Following conviction, federal defendants, who were released on bond while their cases were pending, are often permitted to surrender voluntarily to their designated places of imprisonment. This practice has several tangible benefits. From the Bureau of Prisons’ perspective, it provides a cost savings since the agency does not have to transport a newly sentenced prisoner from a local jail to the correctional facility at which he will be housed. For the defendant, the practice affords further opportunity to get one’s affairs in order while also lessening one’s security point total since the BOP subtracts three points for self-surrender. The latter can often be the difference between qualifying for minimum-, as opposed to low-, security placement.

Occasionally, a defendant may need to seek an extension of the surrender date. The BOP cannot modify the date. That authority rests exclusively with the court. Among the reasons that an extension may be sought are to allow time for the BOP to complete a defendant’s designation (and assign a facility to which to report) — less of an issue in recent years; to permit a potential re-designation, where BOP has assigned a defendant inconsistent with a judicial recommendation; or to enable religious observance, where the surrender date falls on or just before a religious holiday. Another reason to postpone surrender is where a defendant’s medical circumstances necessitate immediate treatment or aftercare under the supervision of his primary care physician(s). A story out of Alabamahighlights this circumstance:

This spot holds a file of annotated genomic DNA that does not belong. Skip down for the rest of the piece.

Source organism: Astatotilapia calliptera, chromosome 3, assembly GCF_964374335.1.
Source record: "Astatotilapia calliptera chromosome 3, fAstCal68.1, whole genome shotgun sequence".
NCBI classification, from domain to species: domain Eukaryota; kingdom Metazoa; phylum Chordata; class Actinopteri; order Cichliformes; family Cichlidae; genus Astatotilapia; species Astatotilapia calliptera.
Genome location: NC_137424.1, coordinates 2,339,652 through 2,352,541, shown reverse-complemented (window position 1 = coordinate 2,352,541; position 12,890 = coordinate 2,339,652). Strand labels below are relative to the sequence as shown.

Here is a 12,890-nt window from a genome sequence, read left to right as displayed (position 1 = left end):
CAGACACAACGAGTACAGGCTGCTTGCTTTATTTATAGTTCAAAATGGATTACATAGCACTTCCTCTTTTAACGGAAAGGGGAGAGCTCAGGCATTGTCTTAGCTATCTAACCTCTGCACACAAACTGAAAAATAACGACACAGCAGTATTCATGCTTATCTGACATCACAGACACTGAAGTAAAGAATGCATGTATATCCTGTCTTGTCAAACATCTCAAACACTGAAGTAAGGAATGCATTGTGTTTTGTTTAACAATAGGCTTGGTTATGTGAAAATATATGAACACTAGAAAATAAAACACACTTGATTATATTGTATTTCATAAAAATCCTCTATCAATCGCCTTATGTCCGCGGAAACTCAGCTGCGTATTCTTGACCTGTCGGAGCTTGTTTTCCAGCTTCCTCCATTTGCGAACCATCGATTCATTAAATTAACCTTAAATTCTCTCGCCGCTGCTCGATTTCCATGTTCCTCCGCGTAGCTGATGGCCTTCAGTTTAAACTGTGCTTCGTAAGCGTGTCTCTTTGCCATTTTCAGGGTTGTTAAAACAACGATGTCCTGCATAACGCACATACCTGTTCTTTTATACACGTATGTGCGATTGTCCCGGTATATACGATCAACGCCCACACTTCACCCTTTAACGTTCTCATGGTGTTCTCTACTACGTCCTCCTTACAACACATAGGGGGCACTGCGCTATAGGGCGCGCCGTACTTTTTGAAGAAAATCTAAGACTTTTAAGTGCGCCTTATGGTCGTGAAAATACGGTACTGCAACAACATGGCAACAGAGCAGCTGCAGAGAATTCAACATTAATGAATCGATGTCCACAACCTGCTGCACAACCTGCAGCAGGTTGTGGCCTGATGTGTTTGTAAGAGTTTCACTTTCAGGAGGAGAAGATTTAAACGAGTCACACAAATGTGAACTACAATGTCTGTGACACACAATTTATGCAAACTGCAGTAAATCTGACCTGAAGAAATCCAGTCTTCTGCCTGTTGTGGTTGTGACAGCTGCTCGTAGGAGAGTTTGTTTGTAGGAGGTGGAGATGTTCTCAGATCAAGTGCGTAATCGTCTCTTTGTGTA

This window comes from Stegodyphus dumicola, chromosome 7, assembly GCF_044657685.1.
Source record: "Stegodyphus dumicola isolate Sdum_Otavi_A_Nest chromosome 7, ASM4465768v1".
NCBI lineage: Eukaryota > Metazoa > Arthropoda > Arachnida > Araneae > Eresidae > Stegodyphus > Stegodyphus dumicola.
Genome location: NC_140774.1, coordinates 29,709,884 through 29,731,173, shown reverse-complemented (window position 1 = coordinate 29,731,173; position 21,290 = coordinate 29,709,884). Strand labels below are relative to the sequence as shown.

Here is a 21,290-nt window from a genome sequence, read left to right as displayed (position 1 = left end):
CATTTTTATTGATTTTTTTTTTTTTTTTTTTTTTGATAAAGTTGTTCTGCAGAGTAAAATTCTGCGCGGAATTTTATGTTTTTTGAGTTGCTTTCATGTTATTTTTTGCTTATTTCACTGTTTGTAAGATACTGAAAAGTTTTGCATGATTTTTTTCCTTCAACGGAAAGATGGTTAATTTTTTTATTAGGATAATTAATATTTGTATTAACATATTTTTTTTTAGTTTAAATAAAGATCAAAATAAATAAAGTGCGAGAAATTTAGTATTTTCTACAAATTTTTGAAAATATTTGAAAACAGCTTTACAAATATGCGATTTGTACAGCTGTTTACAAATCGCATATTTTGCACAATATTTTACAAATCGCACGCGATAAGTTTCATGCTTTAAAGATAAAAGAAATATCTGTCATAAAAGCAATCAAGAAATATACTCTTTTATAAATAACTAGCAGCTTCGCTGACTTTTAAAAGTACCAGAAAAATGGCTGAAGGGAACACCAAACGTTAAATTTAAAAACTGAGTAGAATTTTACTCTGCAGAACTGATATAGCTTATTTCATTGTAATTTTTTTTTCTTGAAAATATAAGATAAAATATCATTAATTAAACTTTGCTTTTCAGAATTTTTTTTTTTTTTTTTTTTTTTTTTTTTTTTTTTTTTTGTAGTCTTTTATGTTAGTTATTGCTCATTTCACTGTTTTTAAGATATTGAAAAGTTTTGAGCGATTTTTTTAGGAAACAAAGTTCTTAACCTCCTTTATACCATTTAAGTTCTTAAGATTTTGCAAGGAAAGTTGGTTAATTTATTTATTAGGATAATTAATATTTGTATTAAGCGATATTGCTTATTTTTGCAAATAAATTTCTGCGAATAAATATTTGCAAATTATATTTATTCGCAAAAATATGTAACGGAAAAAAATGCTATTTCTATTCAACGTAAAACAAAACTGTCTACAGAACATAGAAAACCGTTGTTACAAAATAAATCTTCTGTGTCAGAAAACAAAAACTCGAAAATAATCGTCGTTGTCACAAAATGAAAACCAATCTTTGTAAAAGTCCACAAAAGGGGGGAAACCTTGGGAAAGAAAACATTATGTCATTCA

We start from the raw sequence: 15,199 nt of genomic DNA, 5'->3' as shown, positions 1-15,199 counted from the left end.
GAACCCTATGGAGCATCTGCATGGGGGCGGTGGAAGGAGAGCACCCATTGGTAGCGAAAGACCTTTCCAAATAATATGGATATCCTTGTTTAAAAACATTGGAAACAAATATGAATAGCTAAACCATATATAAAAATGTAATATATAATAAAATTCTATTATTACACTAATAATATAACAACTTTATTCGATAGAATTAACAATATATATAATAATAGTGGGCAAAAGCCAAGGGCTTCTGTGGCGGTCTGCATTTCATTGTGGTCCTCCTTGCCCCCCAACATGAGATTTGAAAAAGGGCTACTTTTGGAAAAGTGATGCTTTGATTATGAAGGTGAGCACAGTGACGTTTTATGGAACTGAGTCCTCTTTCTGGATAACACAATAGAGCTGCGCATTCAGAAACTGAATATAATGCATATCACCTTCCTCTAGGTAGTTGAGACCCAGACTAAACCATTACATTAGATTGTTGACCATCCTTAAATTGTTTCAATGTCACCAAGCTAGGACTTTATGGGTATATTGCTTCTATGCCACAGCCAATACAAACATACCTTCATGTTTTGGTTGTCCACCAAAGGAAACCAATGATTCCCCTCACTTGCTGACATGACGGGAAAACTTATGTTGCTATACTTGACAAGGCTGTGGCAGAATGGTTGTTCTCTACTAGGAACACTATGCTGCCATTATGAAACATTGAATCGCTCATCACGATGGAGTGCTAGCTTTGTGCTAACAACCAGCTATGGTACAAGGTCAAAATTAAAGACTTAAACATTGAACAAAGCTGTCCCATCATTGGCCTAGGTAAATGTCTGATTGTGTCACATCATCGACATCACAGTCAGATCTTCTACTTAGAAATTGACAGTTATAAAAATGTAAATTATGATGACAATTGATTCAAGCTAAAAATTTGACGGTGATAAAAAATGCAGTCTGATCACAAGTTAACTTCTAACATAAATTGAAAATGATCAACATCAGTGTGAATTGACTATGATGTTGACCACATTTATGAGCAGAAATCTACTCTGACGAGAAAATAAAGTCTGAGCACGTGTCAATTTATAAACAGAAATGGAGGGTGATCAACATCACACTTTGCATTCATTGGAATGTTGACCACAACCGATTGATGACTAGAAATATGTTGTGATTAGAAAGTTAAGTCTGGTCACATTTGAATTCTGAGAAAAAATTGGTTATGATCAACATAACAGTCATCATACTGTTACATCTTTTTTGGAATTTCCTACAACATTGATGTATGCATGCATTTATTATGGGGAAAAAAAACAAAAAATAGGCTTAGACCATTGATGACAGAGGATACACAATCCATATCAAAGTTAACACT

A federal prosecutor said Tuesday the government opposes Country Crossing casino developer Ronnie Gilley’s request to delay his trip to prison until after Christmas.

Last Friday, OSU law professor Doug Berman’s always excellent Sentencing Law and Policy blog included a post concerning Montana medical marijuana activist Tom Daubert being sentenced to a term of probation. The post brought to mind a recent, sad story about the death of Richard Flor, Montana’s first registered medical marijuana caregiver, while in federal custody. As the Great Falls Tribune reported:

Richard Flor, a former Miles City medical marijuana caregiver sentenced in April to five years in federal prison on charges that he illegally maintained drug-related premises, died in federal custody Wednesday.